The stone put is one of the main Scottish heavy athletic events at modern-day Highland games gatherings. Similar to the shot put, the stone put more frequently uses an ordinary stone or rock instead of a steel ball. 56 wt. and 28 wt for distance.
The caber toss is a traditional Scottish athletic event in which competitors toss a large tapered pole called a "caber". It is normally practised at the Scottish Highland Games. In Scotland the caber is usually made from a Larch tree and is typically 19 feet 6 inches (5.94 m) tall and weighs 175 pounds (79 kg). The term "caber" derives from the Gaelic word "cabar" or "kaber" which refers to a wooden beam.
The men's hammer weighs 16 pounds (7.257 kg) and measures 3 feet 11 3⁄4 inches (121.5 cm) in length and the women's hammer weighs 8.82 lb (4 kg) and 3 feet 11 inches (119.5 cm) in length. Like the other throwing events, the competition is decided by who can throw the implement the farthest.
Although commonly thought of as a strength event, technical advancements in the last 30 years have evolved hammer throw competition to a point where more focus is on speed in order to gain maximum distance.
The throwing motion involves two swings from stationary position, then three or four rotations of the body in circular motion using a complicated heel-toe movement of the foot. The ball moves in a circular path, gradually increasing in velocity with each turn with the high point of the ball toward the sector and the low point at the back of the circle. The thrower releases the ball from the front of the circle.
The sheaf toss is a traditional Scottish agricultural sport event originally contested at country fairs. A pitchfork is used to hurl a burlap bag stuffed with straw over a horizontal bar above the competitor's head. Typical weight for the bag is 16 pounds (about 7 kg). Three chances are given to each competitor to cleanly go over the bar, without touching it. After all challengers have made their attempts, the bar is raised and all successful competitors move on to the new height. This continues until all but one athlete is eliminated.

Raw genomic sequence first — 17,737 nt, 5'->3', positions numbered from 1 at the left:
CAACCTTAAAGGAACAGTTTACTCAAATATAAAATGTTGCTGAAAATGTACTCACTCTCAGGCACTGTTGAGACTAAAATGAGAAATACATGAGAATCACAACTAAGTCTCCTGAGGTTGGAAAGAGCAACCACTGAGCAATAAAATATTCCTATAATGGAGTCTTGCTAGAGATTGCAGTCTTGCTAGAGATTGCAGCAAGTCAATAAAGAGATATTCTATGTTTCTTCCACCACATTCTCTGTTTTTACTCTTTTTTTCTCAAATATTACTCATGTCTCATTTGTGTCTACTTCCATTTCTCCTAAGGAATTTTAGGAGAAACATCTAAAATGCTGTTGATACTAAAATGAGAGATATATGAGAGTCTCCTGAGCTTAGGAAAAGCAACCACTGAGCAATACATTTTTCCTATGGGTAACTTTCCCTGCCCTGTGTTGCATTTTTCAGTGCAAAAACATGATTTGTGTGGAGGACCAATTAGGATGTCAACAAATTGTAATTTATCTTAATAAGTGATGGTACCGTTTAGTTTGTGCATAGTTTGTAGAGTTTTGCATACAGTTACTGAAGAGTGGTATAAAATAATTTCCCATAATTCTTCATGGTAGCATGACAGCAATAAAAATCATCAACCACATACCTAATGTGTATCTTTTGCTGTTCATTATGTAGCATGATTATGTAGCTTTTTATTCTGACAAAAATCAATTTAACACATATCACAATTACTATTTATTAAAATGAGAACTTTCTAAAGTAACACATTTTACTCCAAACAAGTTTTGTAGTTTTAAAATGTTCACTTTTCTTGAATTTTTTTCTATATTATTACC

Weight for Distance: In the Highland Games, the weight throw consists of two separate events, the light weight and the heavy weight. In both cases, the implement consists of a steel or lead weight (usually spherical or cylindrical) attached by a short chain to a metal handle. The size of the weight depends on the class of the competition. For advanced male athletes, the light weight is 28 lb. The heavy weight is 56 lb. For all female athletes, the weights are 14 and 28 lb. The weight is thrown one-handed from a rectangular (4.5 feet by 9 feet) area behind a toe board or trig. The athlete must stay behind the trig at all times during the throw. The techniques vary, but usually involve a turning or spinning motion to increase momentum before the release. Each athlete gets three attempts, with places determined by the best throw.
Weight for Height: In the weight over the bar, or weight throw for height, the weight is thrown one-handed over a bar set at increasing heights above the thrower. Places are determined by maximum height reached with the fewest misses. The size of the weight varies with the competition class. Advanced male athletes throw a 56 lb. weight, female athletes throw a 28 lb. weight. The classic technique swings the weight between the legs before pulling the weight up and directly overhead.